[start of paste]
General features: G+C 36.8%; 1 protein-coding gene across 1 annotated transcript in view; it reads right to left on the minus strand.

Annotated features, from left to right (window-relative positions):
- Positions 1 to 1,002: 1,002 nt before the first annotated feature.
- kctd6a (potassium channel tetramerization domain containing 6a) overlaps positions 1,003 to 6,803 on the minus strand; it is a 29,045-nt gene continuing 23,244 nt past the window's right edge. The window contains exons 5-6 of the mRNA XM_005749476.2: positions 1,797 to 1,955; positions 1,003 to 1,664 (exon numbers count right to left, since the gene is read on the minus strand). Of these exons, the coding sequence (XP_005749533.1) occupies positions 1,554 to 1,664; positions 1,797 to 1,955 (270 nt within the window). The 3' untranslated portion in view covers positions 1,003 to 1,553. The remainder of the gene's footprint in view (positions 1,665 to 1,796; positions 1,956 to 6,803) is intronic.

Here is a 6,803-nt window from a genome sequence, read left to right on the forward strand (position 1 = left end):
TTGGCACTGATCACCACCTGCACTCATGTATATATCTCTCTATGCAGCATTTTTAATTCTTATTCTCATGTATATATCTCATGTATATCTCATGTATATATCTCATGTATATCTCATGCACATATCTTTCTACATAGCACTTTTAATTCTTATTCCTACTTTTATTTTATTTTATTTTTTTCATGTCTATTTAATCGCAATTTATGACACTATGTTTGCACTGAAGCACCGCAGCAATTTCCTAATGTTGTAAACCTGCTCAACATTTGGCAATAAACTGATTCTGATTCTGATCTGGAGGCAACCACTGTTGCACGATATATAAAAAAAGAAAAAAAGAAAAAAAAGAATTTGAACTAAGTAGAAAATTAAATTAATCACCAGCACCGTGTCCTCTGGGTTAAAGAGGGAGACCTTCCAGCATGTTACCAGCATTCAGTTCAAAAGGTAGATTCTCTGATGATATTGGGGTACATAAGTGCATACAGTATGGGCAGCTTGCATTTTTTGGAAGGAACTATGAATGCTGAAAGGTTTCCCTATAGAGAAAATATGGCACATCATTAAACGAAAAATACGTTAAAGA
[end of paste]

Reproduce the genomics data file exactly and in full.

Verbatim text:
General features: G+C 36.8%; 1 protein-coding gene across 1 annotated transcript in view; it reads right to left on the minus strand.

Annotated features, from left to right (window-relative positions):
- Positions 1 to 1,002: 1,002 nt before the first annotated feature.
- kctd6a (potassium channel tetramerization domain containing 6a) overlaps positions 1,003 to 6,803 on the minus strand; it is a 29,045-nt gene continuing 23,244 nt past the window's right edge. The window contains exons 5-6 of the mRNA XM_005749476.2: positions 1,797 to 1,955; positions 1,003 to 1,664 (exon numbers count right to left, since the gene is read on the minus strand). Of these exons, the coding sequence (XP_005749533.1) occupies positions 1,554 to 1,664; positions 1,797 to 1,955 (270 nt within the window). The 3' untranslated portion in view covers positions 1,003 to 1,553. The remainder of the gene's footprint in view (positions 1,665 to 1,796; positions 1,956 to 6,803) is intronic.

Here is a 6,803-nt window from a genome sequence, read left to right on the forward strand (position 1 = left end):
TTGGCACTGATCACCACCTGCACTCATGTATATATCTCTCTATGCAGCATTTTTAATTCTTATTCTCATGTATATATCTCATGTATATCTCATGTATATATCTCATGTATATCTCATGCACATATCTTTCTACATAGCACTTTTAATTCTTATTCCTACTTTTATTTTATTTTATTTTTTTCATGTCTATTTAATCGCAATTTATGACACTATGTTTGCACTGAAGCACCGCAGCAATTTCCTAATGTTGTAAACCTGCTCAACATTTGGCAATAAACTGATTCTGATTCTGATCTGGAGGCAACCACTGTTGCACGATATATAAAAAAAGAAAAAAAGAAAAAAAAGAATTTGAACTAAGTAGAAAATTAAATTAATCACCAGCACCGTGTCCTCTGGGTTAAAGAGGGAGACCTTCCAGCATGTTACCAGCATTCAGTTCAAAAGGTAGATTCTCTGATGATATTGGGGTACATAAGTGCATACAGTATGGGCAGCTTGCATTTTTTGGAAGGAACTATGAATGCTGAAAGGTTTCCCTATAGAGAAAATATGGCACATCATTAAACGAAAAATACGTTAAAGA